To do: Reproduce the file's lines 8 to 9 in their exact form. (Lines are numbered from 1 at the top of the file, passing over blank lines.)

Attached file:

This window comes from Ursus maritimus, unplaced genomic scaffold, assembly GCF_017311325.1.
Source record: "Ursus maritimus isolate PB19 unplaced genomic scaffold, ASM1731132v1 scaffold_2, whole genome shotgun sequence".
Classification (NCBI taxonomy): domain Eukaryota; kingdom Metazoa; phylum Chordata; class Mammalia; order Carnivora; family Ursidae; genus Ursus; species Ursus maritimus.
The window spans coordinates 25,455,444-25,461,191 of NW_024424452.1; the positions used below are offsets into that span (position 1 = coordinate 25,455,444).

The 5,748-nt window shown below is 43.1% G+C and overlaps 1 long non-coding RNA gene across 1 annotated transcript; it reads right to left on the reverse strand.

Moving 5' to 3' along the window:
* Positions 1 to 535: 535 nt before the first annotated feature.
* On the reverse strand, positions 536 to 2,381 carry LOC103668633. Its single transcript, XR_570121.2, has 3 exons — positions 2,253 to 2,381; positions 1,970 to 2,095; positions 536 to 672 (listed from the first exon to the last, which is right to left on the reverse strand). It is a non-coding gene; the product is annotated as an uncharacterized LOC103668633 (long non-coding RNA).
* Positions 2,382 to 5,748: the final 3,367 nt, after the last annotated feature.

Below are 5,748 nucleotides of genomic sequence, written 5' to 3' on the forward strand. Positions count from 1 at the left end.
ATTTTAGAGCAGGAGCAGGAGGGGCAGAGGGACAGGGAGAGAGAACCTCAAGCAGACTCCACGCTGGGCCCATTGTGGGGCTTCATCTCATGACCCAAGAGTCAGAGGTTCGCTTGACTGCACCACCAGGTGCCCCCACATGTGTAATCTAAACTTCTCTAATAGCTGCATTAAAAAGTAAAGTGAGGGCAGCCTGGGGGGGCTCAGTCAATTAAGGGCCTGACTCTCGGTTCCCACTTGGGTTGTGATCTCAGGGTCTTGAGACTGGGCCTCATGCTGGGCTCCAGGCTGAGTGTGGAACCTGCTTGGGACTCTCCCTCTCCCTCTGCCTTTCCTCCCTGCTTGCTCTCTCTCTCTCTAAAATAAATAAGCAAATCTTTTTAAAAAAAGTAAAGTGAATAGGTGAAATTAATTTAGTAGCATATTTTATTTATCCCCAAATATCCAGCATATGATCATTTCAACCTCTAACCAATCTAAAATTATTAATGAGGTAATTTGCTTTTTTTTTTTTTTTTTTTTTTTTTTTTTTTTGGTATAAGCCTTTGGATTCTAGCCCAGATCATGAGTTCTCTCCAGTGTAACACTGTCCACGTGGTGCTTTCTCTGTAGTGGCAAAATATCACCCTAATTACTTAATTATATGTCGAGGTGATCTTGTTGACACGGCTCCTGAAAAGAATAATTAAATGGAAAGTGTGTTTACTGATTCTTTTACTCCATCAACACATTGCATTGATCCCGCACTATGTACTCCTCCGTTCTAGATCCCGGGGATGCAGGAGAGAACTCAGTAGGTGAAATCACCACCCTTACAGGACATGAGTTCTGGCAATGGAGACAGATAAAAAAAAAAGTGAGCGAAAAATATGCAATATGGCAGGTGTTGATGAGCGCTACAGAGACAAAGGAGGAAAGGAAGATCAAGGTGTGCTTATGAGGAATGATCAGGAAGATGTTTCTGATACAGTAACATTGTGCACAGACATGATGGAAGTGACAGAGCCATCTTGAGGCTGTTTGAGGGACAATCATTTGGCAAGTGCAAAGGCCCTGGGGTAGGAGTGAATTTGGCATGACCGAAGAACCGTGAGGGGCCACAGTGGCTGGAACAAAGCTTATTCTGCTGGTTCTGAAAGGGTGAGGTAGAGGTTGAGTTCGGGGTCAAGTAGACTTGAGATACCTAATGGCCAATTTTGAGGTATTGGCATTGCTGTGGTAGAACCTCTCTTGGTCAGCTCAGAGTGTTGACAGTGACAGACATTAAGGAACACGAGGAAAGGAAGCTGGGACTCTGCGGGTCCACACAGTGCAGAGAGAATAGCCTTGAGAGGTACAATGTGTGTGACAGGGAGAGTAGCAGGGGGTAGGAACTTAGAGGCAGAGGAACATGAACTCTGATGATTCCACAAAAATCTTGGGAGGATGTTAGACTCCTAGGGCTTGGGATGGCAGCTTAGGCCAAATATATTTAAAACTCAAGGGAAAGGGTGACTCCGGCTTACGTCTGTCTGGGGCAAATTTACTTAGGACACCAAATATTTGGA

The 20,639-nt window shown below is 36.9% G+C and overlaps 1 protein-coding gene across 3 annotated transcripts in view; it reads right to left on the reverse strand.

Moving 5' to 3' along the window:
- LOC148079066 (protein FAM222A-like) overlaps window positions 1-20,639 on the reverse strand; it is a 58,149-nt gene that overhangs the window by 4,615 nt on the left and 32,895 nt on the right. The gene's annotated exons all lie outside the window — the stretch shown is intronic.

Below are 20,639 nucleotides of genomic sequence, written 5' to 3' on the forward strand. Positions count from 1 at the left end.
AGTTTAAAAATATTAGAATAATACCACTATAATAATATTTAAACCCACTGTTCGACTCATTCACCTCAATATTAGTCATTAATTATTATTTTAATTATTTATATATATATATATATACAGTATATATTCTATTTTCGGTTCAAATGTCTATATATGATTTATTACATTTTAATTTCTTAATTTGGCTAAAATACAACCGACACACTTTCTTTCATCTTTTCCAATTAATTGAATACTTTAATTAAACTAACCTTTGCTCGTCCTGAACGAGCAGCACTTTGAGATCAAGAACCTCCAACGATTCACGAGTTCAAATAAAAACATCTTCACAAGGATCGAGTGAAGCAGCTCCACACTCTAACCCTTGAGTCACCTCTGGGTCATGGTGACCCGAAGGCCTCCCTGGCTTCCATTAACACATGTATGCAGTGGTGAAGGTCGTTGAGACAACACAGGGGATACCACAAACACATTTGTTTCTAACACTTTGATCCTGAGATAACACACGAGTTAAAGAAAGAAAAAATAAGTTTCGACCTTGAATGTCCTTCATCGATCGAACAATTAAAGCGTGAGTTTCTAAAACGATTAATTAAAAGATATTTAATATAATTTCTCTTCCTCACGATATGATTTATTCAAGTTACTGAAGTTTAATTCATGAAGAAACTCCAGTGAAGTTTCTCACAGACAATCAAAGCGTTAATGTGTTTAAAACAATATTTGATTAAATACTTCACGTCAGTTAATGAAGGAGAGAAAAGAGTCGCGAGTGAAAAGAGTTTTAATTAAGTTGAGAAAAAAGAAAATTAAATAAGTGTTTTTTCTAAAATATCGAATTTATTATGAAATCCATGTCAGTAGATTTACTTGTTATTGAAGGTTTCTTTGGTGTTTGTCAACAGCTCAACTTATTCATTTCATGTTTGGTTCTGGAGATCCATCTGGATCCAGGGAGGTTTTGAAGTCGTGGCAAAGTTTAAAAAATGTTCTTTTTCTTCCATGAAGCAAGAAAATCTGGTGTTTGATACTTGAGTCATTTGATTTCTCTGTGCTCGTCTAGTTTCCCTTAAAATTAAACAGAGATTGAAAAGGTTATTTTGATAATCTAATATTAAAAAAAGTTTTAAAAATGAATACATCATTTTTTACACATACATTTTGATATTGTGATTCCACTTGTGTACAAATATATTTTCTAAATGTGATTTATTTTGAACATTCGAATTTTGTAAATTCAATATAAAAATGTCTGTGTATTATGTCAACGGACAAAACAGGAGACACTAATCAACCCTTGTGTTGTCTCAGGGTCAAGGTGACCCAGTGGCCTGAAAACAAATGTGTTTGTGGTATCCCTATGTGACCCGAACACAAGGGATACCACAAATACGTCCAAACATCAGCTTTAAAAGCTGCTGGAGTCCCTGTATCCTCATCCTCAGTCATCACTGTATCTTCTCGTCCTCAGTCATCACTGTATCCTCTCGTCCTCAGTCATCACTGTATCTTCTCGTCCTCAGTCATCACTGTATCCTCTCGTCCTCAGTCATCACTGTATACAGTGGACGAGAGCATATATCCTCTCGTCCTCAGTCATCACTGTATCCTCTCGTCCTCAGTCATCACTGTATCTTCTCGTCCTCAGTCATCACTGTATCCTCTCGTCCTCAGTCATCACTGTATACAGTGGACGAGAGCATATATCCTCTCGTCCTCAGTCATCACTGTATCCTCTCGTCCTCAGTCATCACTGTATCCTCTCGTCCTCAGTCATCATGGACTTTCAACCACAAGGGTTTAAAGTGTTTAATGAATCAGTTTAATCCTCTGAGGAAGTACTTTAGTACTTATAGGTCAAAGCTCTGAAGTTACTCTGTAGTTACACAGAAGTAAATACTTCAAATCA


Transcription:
* On the reverse strand, positions 536 to 2,381 carry LOC103668633. Its single transcript, XR_570121.2, has 3 exons — positions 2,253 to 2,381; positions 1,970 to 2,095; positions 536 to 672 (listed from the first exon to the last, which is right to left on the reverse strand). It is a non-coding gene; the product is annotated as an uncharacterized LOC103668633 (long non-coding RNA).
* Positions 2,382 to 5,748: the final 3,367 nt, after the last annotated feature.